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How Local Politics Shape Federal PolicyBusiness, Power, and the Environment in Twentieth-Century Los Angeles$
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Sarah S. Elkind

Print publication date: 2011

Print ISBN-13: 9780807834893

Published to North Carolina Scholarship Online: July 2014

DOI: 10.5149/9780807869116_elkind

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Conclusion Small Government and Big Business in the Mid-Twentieth Century

Conclusion Small Government and Big Business in the Mid-Twentieth Century

(p.178) Conclusion Small Government and Big Business in the Mid-Twentieth Century
How Local Politics Shape Federal Policy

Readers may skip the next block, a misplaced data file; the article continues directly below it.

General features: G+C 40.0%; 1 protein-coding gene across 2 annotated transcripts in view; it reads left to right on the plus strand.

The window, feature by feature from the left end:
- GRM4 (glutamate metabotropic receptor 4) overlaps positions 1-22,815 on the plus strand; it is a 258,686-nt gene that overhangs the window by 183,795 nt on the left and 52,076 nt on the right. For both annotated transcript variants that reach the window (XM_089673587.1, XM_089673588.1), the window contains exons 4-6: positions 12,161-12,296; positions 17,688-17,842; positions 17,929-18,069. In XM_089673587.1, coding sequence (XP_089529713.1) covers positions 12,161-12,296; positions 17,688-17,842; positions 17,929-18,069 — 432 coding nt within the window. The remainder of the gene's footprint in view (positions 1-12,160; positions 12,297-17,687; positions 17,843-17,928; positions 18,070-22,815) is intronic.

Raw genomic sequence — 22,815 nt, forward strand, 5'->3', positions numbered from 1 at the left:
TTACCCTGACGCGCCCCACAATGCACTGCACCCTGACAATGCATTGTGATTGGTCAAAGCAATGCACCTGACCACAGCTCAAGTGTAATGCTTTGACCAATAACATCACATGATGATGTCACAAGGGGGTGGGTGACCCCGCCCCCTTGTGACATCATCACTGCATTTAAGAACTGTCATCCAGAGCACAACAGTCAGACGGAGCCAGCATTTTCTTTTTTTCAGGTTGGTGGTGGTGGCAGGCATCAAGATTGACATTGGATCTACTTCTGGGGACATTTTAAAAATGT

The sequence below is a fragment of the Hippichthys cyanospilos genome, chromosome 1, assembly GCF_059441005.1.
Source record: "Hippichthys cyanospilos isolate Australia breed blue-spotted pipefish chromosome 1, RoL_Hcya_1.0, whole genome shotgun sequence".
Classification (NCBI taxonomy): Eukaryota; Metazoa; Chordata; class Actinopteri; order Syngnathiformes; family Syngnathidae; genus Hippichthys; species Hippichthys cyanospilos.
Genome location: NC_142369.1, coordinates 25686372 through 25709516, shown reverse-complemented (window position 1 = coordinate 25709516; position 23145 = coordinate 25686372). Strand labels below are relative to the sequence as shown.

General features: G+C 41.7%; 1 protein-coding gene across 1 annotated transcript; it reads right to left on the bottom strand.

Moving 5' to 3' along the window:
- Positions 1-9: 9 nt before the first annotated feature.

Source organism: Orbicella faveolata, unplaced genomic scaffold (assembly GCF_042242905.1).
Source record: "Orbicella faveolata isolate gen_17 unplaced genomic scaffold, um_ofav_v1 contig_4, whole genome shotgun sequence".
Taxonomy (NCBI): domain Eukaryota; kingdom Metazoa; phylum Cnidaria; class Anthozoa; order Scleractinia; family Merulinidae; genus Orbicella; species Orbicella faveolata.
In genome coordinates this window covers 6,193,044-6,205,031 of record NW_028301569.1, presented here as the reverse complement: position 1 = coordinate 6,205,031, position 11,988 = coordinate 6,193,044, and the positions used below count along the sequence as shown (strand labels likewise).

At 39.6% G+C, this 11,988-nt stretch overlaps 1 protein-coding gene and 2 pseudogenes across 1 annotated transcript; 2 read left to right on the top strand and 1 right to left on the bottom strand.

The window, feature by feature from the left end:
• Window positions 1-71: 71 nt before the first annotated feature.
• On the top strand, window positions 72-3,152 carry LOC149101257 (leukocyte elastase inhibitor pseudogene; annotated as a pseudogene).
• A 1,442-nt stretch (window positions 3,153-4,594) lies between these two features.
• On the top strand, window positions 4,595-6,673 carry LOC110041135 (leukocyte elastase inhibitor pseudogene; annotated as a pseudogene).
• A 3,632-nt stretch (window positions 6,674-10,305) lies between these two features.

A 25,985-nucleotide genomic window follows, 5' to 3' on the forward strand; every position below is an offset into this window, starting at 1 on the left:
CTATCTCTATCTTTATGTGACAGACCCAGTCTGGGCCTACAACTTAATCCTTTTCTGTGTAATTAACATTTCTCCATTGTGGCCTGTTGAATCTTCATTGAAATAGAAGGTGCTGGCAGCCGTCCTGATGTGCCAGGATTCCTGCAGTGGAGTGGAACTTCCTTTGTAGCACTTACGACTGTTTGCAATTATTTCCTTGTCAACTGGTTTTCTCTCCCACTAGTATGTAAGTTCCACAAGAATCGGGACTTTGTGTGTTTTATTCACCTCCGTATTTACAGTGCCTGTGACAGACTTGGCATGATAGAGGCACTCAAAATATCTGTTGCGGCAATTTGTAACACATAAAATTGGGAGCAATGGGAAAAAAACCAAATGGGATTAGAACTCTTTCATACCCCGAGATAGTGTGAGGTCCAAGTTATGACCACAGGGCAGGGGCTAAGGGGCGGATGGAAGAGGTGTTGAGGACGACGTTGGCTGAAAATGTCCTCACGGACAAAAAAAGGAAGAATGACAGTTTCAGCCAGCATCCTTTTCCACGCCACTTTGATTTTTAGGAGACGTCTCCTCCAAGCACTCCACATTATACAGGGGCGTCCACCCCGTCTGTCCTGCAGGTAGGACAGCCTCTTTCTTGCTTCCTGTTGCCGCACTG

Sarah S. Elkind

University of North Carolina Press

This book concludes by discussing the reasons why the recommendations of the President's Water Resources Policy Commission (PWRPC) of 1950 languished. Among the reasons was the fact that implementing river basin planning required Congress members who held the power to approve federal river projects to surrender this authority to an independent river basin commission. Congress had little incentive to make changes of this magnitude in the absence of widespread public demands. Such demands never appeared. If news coverage reflected as well as shaped public opinion on this matter, the PWRPC's proposals were widely perceived as a federal power grab, a threat to private and local initiative, and a flirtation with socialism. Behind the red-baiting rhetoric lay a deeper truth about American politics: localism.

Keywords:   localism, river basin planning, river basin commission, PWRPC

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